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Diagnosing Steering System Issues - Not Always the Pump

Power steering diagram

We often assume that problems in the steering system are the power steering pump. It’s an easy and often likely suspect, but it’s not always the cause. Knowing how your vehicle’s power steering system works will help explain what to look for when things aren’t working correctly.

Most modern cars use rack-and-pinion steering with either hydraulic- or electric-assist steering. The term “power steering” can refer to either type of assistance, but a power steering pump is only found on a hydraulic-assist system. These use engine power, through a belt, to turn a pump which pressurizes power steering fluid in the hydraulic system. That pressure is released to add energy to the turn of the wheels. In an electric-assist system, an electric motor powered by the vehicle’s electrical system adds the steering assistance.

The power steering pump is usually located on the front of the vehicle’s engine alongside other accessories such as the alternator and air conditioning pump. An electric-assist system will have no accessories for it on the engine, but will have a motor attached to the steering shaft, usually right above the rack.

When steering assistance becomes erratic, when noises are heard when turning one way or the other, or when steering locks up unexpectedly, there is an issue with the power steering system. Sometimes the problem is as simple as debris getting into the steering rack. Sometimes it could be a broken gear or tooth. The problem could also be in the parts which hold the wheels in place and allow them to turn when the rack moves.

Most of the time, the problem will be the power steering pump. Check its belt tension to be sure it’s not too tight or too loose. Does the belt require replacement? If it’s worn or cracked, it needs to be replaced. If the belt makes a tell-tale whining or “singing” sound, it definitely needs attention. Is the power steering pump’s pulley straight? Observe it as the engine runs to look for wobbles. How about the power steering fluid?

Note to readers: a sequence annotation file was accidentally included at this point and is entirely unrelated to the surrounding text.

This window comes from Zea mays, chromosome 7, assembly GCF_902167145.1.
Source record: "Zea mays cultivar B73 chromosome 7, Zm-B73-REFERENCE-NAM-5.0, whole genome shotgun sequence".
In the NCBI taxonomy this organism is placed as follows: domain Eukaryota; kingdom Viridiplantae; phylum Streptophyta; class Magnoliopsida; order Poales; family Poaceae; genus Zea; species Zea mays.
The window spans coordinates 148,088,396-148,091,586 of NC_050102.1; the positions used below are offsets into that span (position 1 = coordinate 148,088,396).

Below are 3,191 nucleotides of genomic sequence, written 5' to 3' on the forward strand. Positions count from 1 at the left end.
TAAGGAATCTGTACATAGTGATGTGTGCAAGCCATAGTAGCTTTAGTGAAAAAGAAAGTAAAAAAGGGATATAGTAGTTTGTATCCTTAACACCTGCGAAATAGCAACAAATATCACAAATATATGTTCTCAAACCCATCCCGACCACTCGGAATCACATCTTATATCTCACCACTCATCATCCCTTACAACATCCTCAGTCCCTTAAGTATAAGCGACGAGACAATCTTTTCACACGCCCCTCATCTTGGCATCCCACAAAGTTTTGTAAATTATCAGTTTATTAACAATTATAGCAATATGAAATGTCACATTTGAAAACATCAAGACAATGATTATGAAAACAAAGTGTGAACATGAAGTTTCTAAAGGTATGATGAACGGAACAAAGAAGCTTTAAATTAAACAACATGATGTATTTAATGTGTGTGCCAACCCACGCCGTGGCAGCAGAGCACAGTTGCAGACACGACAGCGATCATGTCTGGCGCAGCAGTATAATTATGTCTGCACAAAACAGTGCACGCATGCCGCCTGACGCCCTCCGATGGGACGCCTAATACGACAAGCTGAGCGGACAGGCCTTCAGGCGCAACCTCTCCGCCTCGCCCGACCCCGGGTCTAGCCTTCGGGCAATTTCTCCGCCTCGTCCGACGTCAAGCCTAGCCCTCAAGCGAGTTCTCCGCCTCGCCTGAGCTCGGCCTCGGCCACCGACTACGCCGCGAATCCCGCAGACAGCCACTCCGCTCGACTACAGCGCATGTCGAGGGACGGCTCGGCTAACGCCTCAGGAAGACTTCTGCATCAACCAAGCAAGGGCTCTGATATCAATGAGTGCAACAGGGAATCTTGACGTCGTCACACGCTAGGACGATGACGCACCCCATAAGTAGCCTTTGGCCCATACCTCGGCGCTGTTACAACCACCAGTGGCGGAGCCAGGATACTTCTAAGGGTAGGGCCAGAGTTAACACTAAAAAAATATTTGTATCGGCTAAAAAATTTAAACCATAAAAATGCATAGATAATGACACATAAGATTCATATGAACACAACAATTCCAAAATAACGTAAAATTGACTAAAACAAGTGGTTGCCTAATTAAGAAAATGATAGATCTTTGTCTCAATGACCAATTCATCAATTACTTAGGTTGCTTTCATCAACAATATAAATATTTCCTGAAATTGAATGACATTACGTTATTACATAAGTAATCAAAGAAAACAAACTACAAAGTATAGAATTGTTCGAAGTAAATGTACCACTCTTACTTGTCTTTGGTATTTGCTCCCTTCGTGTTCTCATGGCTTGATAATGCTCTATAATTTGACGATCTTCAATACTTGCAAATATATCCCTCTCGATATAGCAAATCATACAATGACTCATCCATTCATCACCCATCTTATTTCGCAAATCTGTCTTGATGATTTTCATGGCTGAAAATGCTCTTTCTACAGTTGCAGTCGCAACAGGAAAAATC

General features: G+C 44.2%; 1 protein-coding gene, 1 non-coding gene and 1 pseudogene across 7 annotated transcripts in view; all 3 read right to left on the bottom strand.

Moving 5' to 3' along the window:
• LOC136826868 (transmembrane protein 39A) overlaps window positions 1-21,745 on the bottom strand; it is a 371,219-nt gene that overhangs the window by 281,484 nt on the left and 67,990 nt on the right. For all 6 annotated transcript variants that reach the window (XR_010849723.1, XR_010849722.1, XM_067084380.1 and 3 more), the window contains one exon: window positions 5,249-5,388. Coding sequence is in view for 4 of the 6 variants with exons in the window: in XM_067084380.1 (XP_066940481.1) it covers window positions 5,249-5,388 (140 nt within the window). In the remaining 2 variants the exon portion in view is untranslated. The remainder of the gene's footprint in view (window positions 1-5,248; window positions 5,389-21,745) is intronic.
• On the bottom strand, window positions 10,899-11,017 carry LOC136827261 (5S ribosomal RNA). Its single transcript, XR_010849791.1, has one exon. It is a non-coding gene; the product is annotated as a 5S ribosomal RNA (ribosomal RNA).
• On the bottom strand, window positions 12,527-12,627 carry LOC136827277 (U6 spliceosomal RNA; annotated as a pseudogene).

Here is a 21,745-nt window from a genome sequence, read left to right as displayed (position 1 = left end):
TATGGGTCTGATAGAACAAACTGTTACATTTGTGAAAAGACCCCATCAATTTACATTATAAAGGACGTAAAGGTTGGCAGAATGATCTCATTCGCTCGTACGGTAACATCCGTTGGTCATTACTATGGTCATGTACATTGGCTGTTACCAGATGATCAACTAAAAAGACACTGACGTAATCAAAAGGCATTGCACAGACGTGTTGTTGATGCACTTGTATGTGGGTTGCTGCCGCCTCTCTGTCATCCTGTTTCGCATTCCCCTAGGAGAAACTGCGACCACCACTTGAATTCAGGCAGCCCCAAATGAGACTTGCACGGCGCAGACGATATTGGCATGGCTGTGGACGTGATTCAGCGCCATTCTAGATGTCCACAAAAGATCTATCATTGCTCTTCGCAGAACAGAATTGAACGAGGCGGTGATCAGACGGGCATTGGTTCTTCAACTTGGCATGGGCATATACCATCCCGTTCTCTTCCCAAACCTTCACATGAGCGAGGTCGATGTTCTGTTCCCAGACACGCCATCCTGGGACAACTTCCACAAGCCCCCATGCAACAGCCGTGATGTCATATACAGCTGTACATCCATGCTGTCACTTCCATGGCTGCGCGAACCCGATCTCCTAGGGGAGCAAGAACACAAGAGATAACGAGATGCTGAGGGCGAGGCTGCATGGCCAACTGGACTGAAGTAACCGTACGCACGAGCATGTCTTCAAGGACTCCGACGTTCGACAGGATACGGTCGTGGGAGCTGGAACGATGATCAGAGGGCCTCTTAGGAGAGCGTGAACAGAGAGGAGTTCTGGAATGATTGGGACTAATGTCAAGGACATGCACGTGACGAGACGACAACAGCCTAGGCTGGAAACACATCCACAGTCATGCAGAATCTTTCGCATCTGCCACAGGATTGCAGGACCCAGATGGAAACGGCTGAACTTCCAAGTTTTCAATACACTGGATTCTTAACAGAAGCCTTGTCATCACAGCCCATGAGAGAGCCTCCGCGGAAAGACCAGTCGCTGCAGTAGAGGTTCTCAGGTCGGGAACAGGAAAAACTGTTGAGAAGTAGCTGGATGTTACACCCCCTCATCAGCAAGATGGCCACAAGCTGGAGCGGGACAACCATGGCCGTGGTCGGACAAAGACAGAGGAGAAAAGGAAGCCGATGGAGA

Often overlooked, the power steering fluid in a hydraulic-assist system may need replacement. It should be a closed-loop system which is contaminant free, but the fluid itself can break down over time if left for long periods or overheated. Open the p/s fluid reservoir and remove some fluid using a turkey baster or large syringe. Compare that fluid to new fluid purchased from the auto parts store. Does it look about the same? If your fluid is darker or discolored, it should be replaced. Regardless, whatever was removed should be replaced before going on to the next check.

If your p/s fluid levels are low, check the lines to and from the pump to the rack for leaks. Any wetness that is viscous fluid is probably a leak. This indicates a line that requires replacement. If one line requires replacing, it’s best to do them both.

Next up, check the steering rack. This is difficult without removing the parts themselves. If possible, pull the gearbox that connects the steering rod to the rack and check the gears. Make sure to mark it properly for easy re-installation per your vehicle’s shop manual. Some vehicles have separate covers for the top and bottom of the steering rack which allow you to look at the teeth of the receivers without removing the rack itself. If yours is like this, check those for damage.

Using these tips, you can likely find whatever the problem is with your power steering. There are more, complex tests that can be done as well, but these initial checks should be first on your diagnosis list.